Joseph Bock, author of the just-published book The Technology of Nonviolence: Social Media and Violence Prevention, devotes a chapter of the book to the use of radios as an early-warning technique to guard against violent crime. At a recent World Bank workshop, he heard a report on their use that got him thinking about the appropriateness of technologies in different areas. Here's his report:
Not long ago, I attended a workshop at the World Bank focused on violence prevention. An excellent presentation was made on the Conflict Early Warning (CEWARN) program of the Intergovernmental Authority on Development (IGAD), which was established by Djibouti, Eritrea, Ethiopia, Kenya, Somalia, Sudan, and Uganda. CEWARN has focused on the Karamoja Cluster, where there is considerable violence, mainly among pastoralists relating to cattle rustling. Organized crime syndicates have made cattle rustling more common and more violent. Some rustlers now use automatic weapons.
Given the remoteness of the Karamoja Cluster, cell phone service is sparse. That is why CEWARN decided to use radios and high-gain antennae phones for communication instead. This was an innovative idea—use a lower-tech system to get the job done. There were high hopes that this communication could facilitate a quicker response to warnings of violence. I devoted a chapter to this promising approach in The Technology of Nonviolence. The presenter at the workshop, however, indicated that CEWARN’s use of high frequency radios and high-gain antennae phones had not worked as expected.
What happened is that organized crime groups saw the field monitors employed by CEWARN using the radios. They decided to tune in. When warnings of violence were issued, they stayed away and stole cattle elsewhere in places where theft was unexpected. In addition, the radios made the activities of CEWARN’s field monitors obvious and, as a result, put their lives in jeopardy.
People involved in conflict early warning often maintain a low profile as a security measure. If a person sending information has a cell phone and sends text messages, and doing so is common, then the communication is unlikely to attract attention. Being out in the bush using high frequency radios and high-gain antennae phones is, by comparison, uncommon.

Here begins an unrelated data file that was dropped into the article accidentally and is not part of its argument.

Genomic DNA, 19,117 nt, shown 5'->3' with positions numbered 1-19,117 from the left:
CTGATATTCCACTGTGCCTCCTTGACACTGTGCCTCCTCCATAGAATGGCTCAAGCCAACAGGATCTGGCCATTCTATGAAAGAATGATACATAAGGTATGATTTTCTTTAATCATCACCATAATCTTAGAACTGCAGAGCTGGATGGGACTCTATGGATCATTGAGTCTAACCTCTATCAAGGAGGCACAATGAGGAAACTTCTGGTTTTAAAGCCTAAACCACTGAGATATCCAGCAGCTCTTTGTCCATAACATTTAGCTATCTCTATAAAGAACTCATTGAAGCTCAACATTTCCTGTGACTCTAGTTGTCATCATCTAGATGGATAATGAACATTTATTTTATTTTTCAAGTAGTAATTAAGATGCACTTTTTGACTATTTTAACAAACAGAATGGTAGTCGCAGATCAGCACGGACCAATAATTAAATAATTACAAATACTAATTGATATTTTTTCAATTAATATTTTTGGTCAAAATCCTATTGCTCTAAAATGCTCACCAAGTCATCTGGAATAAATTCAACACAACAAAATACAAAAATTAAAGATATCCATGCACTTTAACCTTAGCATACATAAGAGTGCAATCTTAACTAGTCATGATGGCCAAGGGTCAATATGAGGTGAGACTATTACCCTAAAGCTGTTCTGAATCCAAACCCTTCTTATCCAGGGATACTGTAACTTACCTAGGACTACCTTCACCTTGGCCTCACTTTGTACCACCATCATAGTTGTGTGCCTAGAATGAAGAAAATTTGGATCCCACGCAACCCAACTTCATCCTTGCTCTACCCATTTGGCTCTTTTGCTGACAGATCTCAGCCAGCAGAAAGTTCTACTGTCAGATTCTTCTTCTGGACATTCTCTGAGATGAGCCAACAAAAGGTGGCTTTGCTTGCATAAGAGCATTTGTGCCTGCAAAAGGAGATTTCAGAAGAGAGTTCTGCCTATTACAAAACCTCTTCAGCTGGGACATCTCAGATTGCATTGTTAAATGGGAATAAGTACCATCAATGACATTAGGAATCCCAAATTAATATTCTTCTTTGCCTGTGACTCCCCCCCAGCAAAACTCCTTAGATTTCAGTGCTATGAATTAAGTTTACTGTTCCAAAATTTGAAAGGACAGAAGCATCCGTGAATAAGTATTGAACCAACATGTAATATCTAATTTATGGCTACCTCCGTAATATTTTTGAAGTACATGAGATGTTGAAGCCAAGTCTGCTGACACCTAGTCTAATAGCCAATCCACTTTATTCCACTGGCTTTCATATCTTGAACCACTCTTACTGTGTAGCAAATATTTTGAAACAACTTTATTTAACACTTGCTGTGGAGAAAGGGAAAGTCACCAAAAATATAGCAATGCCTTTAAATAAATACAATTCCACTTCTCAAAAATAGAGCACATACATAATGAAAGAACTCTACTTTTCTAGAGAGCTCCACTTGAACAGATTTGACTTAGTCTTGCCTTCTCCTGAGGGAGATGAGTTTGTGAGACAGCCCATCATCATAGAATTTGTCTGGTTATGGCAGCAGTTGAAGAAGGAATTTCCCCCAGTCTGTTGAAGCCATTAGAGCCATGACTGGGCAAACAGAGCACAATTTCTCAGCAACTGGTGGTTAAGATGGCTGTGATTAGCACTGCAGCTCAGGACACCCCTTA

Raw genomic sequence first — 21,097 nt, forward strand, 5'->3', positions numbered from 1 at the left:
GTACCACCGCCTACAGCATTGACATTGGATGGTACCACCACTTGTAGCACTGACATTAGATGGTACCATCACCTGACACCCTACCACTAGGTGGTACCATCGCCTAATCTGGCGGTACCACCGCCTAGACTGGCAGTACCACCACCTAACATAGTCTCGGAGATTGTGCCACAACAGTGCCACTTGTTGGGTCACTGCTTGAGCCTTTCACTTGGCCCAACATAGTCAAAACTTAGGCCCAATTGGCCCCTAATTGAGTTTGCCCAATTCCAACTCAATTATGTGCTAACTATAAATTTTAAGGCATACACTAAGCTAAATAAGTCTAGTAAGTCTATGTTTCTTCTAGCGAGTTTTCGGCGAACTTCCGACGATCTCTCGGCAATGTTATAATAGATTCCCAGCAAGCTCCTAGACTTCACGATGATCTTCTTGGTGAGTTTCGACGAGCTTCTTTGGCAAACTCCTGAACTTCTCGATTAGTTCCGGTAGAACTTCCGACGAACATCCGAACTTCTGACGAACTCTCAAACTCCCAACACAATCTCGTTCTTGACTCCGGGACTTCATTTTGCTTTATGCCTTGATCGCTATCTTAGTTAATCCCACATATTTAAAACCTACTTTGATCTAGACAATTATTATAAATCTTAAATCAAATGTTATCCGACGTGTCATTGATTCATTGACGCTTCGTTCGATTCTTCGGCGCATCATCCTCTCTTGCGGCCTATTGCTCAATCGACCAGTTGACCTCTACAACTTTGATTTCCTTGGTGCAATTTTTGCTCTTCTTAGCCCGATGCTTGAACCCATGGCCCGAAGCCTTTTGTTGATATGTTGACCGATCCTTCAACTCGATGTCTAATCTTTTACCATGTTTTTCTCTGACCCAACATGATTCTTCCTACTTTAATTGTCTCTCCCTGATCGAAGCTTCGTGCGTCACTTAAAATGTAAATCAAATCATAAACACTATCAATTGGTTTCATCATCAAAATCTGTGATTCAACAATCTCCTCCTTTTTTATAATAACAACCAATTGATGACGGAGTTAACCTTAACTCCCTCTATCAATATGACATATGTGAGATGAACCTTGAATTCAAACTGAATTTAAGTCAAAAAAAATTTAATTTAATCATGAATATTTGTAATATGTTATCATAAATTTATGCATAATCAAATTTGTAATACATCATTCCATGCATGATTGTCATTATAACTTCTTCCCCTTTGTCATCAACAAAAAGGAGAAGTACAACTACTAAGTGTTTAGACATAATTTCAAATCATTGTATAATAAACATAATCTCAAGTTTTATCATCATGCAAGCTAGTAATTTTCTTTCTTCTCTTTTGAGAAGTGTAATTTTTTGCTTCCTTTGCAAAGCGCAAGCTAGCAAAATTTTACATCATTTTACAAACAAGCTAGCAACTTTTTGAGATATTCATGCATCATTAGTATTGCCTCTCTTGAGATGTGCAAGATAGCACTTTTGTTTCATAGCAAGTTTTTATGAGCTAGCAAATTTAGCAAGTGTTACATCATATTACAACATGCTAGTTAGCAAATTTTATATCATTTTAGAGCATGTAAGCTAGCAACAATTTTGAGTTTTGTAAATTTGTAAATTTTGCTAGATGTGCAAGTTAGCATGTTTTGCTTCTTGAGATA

Godfrey M. Musila, in an excellent article in a recent publication entitled New Technology and the Prevention of Violence and Conflict, provides two other explanations as to why these lower-tech forms of communication were not effective. First, the police in these locations used a different communication technology. And, second, only one base radio was purchased.
One conclusion made during the World Bank workshop is that we have to be careful about using inappropriate technology. I agree that the radios can be considered inappropriate. But I struggle with the phrase “inappropriate technology.” In fact, I believe the technology could have been used appropriately. More bases could have been acquired. The bases would need to have landline phones or some other way to communicate to police stations. The radios and high-gain antennae phones could have been used more discreetly. And communications could have been made with cryptic messages that eavesdroppers would not understand.
CEWARN is right to try different options. Their field monitors are sometimes unable to communicate a warning for days as they ride their motorcycles or hitch rides to places where they can make a phone call.
In any case, we need to keep in mind that even appropriate technology can be hijacked by nefarious actors. It doesn’t mean a technology is inappropriate. It simply means that people need to be careful with how they use it or, more specifically, with how they are seen and what they are perceived to be doing.
As I am sure the presenter at the World Bank would agree, we need to give the staff members of CEWARN credit for trying a different approach. They had the ingenuity to set up a lower-tech system, and the field monitors had the courage to try it out.